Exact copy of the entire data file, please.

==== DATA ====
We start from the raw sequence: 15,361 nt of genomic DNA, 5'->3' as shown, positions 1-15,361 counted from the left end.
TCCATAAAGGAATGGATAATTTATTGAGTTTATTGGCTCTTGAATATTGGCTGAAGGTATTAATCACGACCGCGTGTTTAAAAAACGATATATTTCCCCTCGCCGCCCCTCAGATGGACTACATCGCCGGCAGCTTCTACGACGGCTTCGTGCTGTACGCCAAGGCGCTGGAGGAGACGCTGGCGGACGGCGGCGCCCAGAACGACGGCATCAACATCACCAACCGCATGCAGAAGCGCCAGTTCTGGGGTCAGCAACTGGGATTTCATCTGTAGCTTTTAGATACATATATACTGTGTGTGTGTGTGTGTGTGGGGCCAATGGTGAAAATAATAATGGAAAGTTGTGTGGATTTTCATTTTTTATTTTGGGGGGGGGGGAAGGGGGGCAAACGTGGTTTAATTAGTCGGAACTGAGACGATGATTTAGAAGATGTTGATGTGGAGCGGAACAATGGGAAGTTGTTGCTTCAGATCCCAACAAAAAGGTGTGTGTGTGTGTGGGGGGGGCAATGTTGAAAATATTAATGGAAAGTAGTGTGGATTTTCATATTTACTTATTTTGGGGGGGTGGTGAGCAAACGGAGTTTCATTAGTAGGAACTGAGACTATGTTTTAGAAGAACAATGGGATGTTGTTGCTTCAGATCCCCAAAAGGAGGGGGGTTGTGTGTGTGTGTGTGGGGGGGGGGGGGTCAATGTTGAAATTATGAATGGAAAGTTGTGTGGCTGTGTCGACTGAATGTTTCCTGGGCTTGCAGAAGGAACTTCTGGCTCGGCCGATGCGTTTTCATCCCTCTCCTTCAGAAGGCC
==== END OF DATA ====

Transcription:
We start from the raw sequence: 15,361 nt of genomic DNA, 5'->3' as shown, positions 1-15,361 counted from the left end.
TCCATAAAGGAATGGATAATTTATTGAGTTTATTGGCTCTTGAATATTGGCTGAAGGTATTAATCACGACCGCGTGTTTAAAAAACGATATATTTCCCCTCGCCGCCCCTCAGATGGACTACATCGCCGGCAGCTTCTACGACGGCTTCGTGCTGTACGCCAAGGCGCTGGAGGAGACGCTGGCGGACGGCGGCGCCCAGAACGACGGCATCAACATCACCAACCGCATGCAGAAGCGCCAGTTCTGGGGTCAGCAACTGGGATTTCATCTGTAGCTTTTAGATACATATATACTGTGTGTGTGTGTGTGTGTGGGGCCAATGGTGAAAATAATAATGGAAAGTTGTGTGGATTTTCATTTTTTATTTTGGGGGGGGGGGAAGGGGGGCAAACGTGGTTTAATTAGTCGGAACTGAGACGATGATTTAGAAGATGTTGATGTGGAGCGGAACAATGGGAAGTTGTTGCTTCAGATCCCAACAAAAAGGTGTGTGTGTGTGTGGGGGGGGCAATGTTGAAAATATTAATGGAAAGTAGTGTGGATTTTCATATTTACTTATTTTGGGGGGGTGGTGAGCAAACGGAGTTTCATTAGTAGGAACTGAGACTATGTTTTAGAAGAACAATGGGATGTTGTTGCTTCAGATCCCCAAAAGGAGGGGGGTTGTGTGTGTGTGTGTGGGGGGGGGGGGGTCAATGTTGAAATTATGAATGGAAAGTTGTGTGGCTGTGTCGACTGAATGTTTCCTGGGCTTGCAGAAGGAACTTCTGGCTCGGCCGATGCGTTTTCATCCCTCTCCTTCAGAAGGCC